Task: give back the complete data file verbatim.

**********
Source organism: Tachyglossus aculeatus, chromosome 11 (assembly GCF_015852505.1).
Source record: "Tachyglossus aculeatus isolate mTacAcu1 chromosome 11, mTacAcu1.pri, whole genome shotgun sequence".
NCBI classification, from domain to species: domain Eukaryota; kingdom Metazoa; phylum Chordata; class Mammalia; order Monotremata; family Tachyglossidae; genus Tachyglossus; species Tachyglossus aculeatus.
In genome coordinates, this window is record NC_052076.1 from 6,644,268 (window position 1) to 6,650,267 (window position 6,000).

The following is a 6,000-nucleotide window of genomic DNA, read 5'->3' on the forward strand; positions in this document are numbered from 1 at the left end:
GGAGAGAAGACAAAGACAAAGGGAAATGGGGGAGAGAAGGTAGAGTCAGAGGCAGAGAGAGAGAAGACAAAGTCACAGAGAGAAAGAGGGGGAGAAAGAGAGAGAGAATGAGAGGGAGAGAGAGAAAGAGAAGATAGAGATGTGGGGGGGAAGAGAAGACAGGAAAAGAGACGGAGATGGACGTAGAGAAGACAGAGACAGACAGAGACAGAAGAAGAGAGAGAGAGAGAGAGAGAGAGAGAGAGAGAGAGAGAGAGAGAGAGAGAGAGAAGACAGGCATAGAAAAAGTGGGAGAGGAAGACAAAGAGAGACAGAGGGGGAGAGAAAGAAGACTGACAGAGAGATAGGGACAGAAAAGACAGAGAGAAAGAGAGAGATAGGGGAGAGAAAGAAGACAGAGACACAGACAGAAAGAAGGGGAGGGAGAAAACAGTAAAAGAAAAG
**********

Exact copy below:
Source organism: Tachyglossus aculeatus, chromosome 11 (assembly GCF_015852505.1).
Source record: "Tachyglossus aculeatus isolate mTacAcu1 chromosome 11, mTacAcu1.pri, whole genome shotgun sequence".
NCBI classification, from domain to species: domain Eukaryota; kingdom Metazoa; phylum Chordata; class Mammalia; order Monotremata; family Tachyglossidae; genus Tachyglossus; species Tachyglossus aculeatus.
In genome coordinates, this window is record NC_052076.1 from 6,644,268 (window position 1) to 6,650,267 (window position 6,000).

The following is a 6,000-nucleotide window of genomic DNA, read 5'->3' on the forward strand; positions in this document are numbered from 1 at the left end:
GGAGAGAAGACAAAGACAAAGGGAAATGGGGGAGAGAAGGTAGAGTCAGAGGCAGAGAGAGAGAAGACAAAGTCACAGAGAGAAAGAGGGGGAGAAAGAGAGAGAGAATGAGAGGGAGAGAGAGAAAGAGAAGATAGAGATGTGGGGGGGAAGAGAAGACAGGAAAAGAGACGGAGATGGACGTAGAGAAGACAGAGACAGACAGAGACAGAAGAAGAGAGAGAGAGAGAGAGAGAGAGAGAGAGAGAGAGAGAGAGAGAGAGAGAGAGAAGACAGGCATAGAAAAAGTGGGAGAGGAAGACAAAGAGAGACAGAGGGGGAGAGAAAGAAGACTGACAGAGAGATAGGGACAGAAAAGACAGAGAGAAAGAGAGAGATAGGGGAGAGAAAGAAGACAGAGACACAGACAGAAAGAAGGGGAGGGAGAAAACAGTAAAAGAAAAG